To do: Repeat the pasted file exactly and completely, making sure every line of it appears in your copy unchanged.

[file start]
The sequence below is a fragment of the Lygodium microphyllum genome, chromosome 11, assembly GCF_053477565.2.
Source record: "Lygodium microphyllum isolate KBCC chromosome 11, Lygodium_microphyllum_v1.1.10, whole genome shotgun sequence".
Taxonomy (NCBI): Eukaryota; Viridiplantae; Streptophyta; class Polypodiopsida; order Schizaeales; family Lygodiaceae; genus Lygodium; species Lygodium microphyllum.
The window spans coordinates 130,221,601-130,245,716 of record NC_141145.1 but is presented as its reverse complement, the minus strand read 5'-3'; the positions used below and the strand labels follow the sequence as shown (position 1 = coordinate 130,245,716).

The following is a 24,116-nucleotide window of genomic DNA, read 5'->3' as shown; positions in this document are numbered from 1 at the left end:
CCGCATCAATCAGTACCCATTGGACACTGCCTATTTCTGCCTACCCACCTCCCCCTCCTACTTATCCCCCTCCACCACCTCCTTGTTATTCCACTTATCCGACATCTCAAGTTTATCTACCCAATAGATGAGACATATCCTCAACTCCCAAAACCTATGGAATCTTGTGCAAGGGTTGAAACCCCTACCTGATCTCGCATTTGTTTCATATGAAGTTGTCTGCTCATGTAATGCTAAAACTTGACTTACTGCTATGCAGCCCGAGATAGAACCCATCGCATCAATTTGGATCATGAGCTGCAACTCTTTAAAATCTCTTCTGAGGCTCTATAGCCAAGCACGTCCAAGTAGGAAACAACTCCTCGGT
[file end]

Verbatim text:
The sequence below is a fragment of the Lygodium microphyllum genome, chromosome 11, assembly GCF_053477565.2.
Source record: "Lygodium microphyllum isolate KBCC chromosome 11, Lygodium_microphyllum_v1.1.10, whole genome shotgun sequence".
Taxonomy (NCBI): Eukaryota; Viridiplantae; Streptophyta; class Polypodiopsida; order Schizaeales; family Lygodiaceae; genus Lygodium; species Lygodium microphyllum.
The window spans coordinates 130,221,601-130,245,716 of record NC_141145.1 but is presented as its reverse complement, the minus strand read 5'-3'; the positions used below and the strand labels follow the sequence as shown (position 1 = coordinate 130,245,716).

The following is a 24,116-nucleotide window of genomic DNA, read 5'->3' as shown; positions in this document are numbered from 1 at the left end:
CCGCATCAATCAGTACCCATTGGACACTGCCTATTTCTGCCTACCCACCTCCCCCTCCTACTTATCCCCCTCCACCACCTCCTTGTTATTCCACTTATCCGACATCTCAAGTTTATCTACCCAATAGATGAGACATATCCTCAACTCCCAAAACCTATGGAATCTTGTGCAAGGGTTGAAACCCCTACCTGATCTCGCATTTGTTTCATATGAAGTTGTCTGCTCATGTAATGCTAAAACTTGACTTACTGCTATGCAGCCCGAGATAGAACCCATCGCATCAATTTGGATCATGAGCTGCAACTCTTTAAAATCTCTTCTGAGGCTCTATAGCCAAGCACGTCCAAGTAGGAAACAACTCCTCGGT